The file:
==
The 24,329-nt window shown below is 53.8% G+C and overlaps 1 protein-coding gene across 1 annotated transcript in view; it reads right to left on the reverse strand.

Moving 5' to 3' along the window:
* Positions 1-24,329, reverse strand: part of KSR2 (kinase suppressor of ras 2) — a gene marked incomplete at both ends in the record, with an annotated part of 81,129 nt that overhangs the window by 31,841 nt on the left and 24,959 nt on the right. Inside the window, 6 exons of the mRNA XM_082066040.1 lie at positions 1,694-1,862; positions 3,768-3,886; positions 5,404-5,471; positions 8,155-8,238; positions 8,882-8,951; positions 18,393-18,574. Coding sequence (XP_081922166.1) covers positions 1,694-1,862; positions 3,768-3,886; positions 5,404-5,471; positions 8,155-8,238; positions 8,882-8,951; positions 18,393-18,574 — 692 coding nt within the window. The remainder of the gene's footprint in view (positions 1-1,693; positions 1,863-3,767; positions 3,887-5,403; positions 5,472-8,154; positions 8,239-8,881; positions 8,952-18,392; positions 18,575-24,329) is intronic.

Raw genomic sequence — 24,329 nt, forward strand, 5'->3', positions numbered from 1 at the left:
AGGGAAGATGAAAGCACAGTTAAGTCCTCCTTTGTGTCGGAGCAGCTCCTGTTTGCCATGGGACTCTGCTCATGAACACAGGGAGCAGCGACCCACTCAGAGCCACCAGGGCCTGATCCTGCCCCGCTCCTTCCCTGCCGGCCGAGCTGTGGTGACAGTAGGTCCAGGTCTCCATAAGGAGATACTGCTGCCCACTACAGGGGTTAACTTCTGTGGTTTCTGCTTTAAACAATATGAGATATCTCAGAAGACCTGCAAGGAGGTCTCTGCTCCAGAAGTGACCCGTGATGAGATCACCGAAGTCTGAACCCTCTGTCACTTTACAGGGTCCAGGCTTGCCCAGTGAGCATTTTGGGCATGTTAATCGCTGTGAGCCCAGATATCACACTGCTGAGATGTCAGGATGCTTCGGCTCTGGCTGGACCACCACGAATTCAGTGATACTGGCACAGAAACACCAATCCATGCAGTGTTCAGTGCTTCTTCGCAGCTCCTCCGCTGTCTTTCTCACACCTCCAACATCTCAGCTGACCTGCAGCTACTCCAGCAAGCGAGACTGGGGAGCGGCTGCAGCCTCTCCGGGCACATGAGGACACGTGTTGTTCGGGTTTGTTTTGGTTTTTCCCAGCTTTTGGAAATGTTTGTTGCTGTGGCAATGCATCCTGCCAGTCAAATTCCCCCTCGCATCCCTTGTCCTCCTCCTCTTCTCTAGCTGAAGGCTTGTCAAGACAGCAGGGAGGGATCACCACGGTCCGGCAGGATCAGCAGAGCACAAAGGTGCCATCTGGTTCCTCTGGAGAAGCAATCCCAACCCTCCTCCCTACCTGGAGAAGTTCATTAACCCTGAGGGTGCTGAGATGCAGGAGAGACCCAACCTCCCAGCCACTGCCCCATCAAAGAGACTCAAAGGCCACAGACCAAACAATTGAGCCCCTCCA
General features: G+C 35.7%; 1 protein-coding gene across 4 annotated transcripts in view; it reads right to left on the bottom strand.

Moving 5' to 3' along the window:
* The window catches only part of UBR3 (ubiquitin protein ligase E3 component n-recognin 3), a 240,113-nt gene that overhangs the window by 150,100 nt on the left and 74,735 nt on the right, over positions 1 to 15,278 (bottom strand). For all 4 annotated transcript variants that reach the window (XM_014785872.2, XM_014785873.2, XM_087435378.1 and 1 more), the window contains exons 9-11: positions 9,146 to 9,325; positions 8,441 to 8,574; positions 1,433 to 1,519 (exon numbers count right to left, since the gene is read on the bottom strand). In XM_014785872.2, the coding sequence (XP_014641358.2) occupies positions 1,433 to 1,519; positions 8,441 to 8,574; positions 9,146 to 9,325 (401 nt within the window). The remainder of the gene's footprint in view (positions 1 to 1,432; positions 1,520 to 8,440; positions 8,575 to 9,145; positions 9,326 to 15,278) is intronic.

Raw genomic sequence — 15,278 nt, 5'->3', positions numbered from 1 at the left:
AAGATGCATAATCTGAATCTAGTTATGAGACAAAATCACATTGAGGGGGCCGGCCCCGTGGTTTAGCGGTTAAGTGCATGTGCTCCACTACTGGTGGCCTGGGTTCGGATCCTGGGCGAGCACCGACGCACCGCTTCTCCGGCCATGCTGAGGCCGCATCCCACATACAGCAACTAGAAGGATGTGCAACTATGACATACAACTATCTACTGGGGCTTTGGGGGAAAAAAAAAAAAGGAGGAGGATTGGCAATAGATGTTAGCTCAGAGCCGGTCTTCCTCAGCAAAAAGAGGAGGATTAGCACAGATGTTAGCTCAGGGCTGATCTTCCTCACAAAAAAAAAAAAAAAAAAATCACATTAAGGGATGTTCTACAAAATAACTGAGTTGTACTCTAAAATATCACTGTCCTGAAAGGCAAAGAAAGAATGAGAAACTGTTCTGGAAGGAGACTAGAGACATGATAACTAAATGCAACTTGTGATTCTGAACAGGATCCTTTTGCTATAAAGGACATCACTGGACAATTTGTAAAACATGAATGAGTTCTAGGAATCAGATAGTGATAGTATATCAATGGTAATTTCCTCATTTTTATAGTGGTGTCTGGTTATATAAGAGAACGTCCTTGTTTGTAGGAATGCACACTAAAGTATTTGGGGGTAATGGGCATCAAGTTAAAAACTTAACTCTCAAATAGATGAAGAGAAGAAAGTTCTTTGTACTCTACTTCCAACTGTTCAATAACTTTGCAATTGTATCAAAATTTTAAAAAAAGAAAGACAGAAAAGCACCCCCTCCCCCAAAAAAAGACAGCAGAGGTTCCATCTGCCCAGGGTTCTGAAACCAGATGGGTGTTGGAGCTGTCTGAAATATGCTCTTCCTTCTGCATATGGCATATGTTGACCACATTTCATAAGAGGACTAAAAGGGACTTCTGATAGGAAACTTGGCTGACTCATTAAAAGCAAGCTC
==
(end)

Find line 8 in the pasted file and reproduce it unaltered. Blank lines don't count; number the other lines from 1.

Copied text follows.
* The window catches only part of UBR3 (ubiquitin protein ligase E3 component n-recognin 3), a 240,113-nt gene that overhangs the window by 150,100 nt on the left and 74,735 nt on the right, over positions 1 to 15,278 (bottom strand). For all 4 annotated transcript variants that reach the window (XM_014785872.2, XM_014785873.2, XM_087435378.1 and 1 more), the window contains exons 9-11: positions 9,146 to 9,325; positions 8,441 to 8,574; positions 1,433 to 1,519 (exon numbers count right to left, since the gene is read on the bottom strand). In XM_014785872.2, the coding sequence (XP_014641358.2) occupies positions 1,433 to 1,519; positions 8,441 to 8,574; positions 9,146 to 9,325 (401 nt within the window). The remainder of the gene's footprint in view (positions 1 to 1,432; positions 1,520 to 8,440; positions 8,575 to 9,145; positions 9,326 to 15,278) is intronic.